Themen/Sätze Sammlung für dialogische Einleitung
Version vom 16. Januar 2020, 13:28 Uhr von Anke
first notes about the topic of mesh(work)
more notes (taken during chats): formulations of questions /possible dialogue sequences for a start of the workshop or for later introductions during the day,
see the following "startsequence"-pad:
arrangement of questions into "chapters"
What kind of questions are sensible and suitable for us? Which questions are suitable for our project and the main question of our project (which is...)? Which are relevant for each of us coming from different directions and with different starting points.
aspects / terms
see also Startsequenz-pad
3-4 sentences about each term/aspect
Lilian: “Why should people think with the artifacts alone? Why not also with the air, the ground, the mountains and streams, and other living beings? Why not with materials? Thinking is the movement” (Ingold)
Lilian: “Follow the material”, as Deleuze/Guattari expressed it, and the artistic processes who bring them into flow. A starting point for the Materiathek which focuses on artistic processes is and could be the concept of the meshwork. A Mesh is considered a weblike pattern or construction, also a fabric, an arrangement of interlocking materials, but also a working contact. Therefore, it differs from a net where always two points, two elements are directly connected. In a mesh, there are many layers and many connections to all elements.
Anke: Is a meshwork transferable to translational procedures? The meshwork as a maze of overlapping and intersecting lines seems to be in tension. In physics, tension may be described as the pulling force transmitted axially by the means of a string, a cable, chain, or similar one-dimensional continuous object or by each end of a rod, truss member, or similar three-dimensional object; tension might also be described as the action-reaction pair of forces acting at each end of said elements. And this process seems to be multiplied in realtime, there are several forces in several directions at the same time. So how do artistic processes with material relate to these descriptions?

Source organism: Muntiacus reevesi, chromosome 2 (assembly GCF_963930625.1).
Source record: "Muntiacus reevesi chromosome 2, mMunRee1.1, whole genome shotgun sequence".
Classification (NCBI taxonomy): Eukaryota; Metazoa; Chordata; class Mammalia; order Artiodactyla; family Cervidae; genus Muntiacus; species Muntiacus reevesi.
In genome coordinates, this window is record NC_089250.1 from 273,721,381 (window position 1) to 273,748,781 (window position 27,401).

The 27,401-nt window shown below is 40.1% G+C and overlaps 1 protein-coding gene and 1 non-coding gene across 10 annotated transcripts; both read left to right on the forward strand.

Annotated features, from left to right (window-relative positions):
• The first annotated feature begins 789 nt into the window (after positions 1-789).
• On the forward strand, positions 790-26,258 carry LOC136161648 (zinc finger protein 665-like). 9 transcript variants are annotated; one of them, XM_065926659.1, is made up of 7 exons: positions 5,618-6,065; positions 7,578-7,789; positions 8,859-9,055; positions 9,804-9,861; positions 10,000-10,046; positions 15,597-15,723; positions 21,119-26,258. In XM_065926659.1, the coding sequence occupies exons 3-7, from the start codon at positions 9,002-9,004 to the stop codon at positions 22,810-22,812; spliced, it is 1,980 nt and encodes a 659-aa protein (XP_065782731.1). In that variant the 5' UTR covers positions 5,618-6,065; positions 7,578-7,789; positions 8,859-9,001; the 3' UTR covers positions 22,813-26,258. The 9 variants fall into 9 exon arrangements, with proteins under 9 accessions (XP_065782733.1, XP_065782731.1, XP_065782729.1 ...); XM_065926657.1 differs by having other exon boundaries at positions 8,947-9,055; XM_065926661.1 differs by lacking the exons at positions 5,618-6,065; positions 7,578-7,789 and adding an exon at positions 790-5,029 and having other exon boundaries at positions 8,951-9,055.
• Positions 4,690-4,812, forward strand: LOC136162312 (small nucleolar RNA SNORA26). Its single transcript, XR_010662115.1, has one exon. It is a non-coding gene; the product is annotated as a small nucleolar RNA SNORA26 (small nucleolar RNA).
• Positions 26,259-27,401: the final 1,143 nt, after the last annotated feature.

Lilian:Anthropologist Tim Ingold speaks of a meshwork consisting of entangled lines which flow. Anthropologist and researcher of Material agency Carl Knappett speaks of “a maze of intersecting lines”. So, a meshwork could be described as a complex, constantly changing growing texture of relations between things, beings and their natural environments. As a figure of thought, a meshwork could not only give information on how materials and their agents are connected, but also show their processes of transformations.
Lilian: Within a meshwork which shows the connection of artistic interactions and interventions with different materials from solid or soft to liquid, from tangible to virtual, from assembled, composite to digital, from sound waves, to smart materials, to algorithms, it could be helpful to look into translation procedures.
Agustina: The importance of words and metaphors:
- Actor–network theory
- meshwork - entanglement
- intra-action - unstable becoming
Anke: Translation seems to be necessary for understanding, for making things graspable, translation is immanent within processes of mediation. Beyond that translation seems to be crucial on very different layers/ superpositions of layers within material processes.
Anke: Coming from the field of sound, my original material - sound - is an immaterial one. Since a long time there are also other immaterial materials in art, although we have to admit, they are still considered to be at the fringes of the artworld. In her book "Das Material der Kunst" from 2001, Monika Wagner wrote about central materials of the art of the 20th century, besides paint a.s.o. she also reflects on volatile materials like air and light. Now, obviously we are dealing with translations, with processes of transformations,